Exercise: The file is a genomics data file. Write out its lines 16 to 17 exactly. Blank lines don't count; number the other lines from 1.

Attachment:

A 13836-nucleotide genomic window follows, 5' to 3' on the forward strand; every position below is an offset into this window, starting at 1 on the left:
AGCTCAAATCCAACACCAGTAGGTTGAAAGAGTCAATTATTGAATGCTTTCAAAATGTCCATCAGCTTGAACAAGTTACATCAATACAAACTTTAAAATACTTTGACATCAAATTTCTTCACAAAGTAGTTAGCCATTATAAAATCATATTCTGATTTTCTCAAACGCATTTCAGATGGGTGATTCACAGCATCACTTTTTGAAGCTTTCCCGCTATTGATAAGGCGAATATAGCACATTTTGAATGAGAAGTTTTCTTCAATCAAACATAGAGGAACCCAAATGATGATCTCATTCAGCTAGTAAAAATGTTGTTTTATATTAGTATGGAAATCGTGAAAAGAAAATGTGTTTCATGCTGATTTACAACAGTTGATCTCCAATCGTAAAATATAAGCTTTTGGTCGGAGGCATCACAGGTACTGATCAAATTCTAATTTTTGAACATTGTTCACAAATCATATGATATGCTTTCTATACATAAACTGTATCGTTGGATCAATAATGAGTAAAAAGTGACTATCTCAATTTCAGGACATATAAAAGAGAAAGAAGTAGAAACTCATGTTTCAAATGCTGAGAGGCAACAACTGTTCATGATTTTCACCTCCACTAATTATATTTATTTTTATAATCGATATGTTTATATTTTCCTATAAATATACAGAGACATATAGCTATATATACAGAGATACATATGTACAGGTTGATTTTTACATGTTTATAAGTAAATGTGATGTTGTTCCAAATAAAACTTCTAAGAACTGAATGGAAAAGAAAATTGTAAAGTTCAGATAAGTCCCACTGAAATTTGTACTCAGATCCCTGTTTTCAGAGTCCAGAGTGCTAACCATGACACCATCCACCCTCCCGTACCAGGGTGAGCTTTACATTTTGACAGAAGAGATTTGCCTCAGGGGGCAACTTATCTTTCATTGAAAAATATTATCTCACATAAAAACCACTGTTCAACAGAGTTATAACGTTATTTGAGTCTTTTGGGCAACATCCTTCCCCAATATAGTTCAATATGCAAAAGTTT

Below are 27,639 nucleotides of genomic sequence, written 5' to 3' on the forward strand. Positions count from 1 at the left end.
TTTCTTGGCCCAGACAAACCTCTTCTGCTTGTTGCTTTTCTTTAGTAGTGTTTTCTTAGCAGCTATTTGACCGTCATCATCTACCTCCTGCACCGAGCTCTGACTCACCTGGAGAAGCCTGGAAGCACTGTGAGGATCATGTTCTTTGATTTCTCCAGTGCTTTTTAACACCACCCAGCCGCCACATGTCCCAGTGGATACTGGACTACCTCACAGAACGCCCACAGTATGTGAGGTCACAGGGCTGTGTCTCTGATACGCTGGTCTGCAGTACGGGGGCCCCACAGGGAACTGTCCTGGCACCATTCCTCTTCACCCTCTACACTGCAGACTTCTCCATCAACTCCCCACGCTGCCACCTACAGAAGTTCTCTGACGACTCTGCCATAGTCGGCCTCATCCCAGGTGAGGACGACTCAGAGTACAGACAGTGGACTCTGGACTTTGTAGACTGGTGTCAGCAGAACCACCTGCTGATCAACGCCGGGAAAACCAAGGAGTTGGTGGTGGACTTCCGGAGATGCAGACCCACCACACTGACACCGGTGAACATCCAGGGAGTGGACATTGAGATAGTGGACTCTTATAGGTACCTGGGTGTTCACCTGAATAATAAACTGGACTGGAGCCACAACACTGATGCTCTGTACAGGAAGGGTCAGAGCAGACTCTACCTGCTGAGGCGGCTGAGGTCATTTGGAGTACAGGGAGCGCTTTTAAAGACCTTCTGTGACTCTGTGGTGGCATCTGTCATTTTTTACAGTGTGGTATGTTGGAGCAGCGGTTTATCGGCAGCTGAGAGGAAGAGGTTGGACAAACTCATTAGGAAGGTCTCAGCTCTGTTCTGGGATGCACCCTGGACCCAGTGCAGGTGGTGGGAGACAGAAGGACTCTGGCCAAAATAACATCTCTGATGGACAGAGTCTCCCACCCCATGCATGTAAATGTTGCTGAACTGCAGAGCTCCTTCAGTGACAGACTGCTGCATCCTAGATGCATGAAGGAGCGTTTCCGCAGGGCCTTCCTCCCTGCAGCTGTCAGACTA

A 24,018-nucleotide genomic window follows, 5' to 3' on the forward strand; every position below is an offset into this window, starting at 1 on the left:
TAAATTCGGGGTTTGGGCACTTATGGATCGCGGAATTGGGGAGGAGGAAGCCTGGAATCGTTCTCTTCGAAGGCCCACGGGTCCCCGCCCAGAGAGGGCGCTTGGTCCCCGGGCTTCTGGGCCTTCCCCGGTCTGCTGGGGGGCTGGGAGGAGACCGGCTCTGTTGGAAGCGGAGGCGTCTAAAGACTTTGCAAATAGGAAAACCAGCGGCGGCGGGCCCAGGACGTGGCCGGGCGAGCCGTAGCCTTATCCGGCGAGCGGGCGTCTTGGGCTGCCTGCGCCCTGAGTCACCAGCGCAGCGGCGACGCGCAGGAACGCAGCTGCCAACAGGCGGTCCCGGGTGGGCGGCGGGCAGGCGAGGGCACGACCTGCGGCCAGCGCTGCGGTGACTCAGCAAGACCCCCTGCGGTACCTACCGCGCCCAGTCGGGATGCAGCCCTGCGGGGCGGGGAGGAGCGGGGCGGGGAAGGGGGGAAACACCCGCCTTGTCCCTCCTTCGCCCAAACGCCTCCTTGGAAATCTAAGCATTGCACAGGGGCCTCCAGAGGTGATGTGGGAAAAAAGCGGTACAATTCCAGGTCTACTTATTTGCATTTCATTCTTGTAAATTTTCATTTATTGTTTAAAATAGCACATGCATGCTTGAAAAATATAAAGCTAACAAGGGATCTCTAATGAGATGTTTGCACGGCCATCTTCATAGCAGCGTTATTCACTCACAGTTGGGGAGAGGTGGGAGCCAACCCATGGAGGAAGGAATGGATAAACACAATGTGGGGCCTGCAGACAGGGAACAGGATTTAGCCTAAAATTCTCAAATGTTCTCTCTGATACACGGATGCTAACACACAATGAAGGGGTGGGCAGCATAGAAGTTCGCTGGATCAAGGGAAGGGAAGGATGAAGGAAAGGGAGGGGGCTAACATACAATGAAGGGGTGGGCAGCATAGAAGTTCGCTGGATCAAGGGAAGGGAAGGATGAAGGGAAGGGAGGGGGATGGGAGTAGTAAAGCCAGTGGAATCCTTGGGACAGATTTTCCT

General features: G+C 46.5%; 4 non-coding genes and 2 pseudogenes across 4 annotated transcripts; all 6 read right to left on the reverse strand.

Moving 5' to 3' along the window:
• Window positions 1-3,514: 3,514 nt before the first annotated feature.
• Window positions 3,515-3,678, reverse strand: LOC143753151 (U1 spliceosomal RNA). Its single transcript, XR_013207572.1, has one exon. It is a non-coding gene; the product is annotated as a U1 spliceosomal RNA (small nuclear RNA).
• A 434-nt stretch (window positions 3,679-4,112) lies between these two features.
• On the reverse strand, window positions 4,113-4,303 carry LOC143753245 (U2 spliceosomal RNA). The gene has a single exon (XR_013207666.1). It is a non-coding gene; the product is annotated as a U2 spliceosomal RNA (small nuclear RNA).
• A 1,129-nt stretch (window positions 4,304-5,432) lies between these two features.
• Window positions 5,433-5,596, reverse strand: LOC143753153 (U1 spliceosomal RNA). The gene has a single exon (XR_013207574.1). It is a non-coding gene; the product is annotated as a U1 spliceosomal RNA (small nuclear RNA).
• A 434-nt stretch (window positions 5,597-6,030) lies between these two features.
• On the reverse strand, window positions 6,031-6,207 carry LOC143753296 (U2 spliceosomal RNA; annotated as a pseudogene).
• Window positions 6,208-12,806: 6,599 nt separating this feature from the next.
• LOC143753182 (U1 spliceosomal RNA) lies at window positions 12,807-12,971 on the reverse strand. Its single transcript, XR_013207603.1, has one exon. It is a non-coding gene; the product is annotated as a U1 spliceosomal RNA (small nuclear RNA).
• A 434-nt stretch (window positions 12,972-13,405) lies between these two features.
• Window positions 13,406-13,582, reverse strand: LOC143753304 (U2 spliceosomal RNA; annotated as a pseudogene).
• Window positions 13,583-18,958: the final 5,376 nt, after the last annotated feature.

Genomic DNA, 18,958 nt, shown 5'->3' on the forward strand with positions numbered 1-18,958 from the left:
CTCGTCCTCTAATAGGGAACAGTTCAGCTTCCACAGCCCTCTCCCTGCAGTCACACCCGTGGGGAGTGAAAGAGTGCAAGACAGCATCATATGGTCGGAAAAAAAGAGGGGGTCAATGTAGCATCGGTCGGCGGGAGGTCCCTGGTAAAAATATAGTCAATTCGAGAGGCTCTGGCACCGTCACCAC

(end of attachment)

• On the reverse strand, window positions 6,031-6,207 carry LOC143753296 (U2 spliceosomal RNA; annotated as a pseudogene).
• Window positions 6,208-12,806: 6,599 nt separating this feature from the next.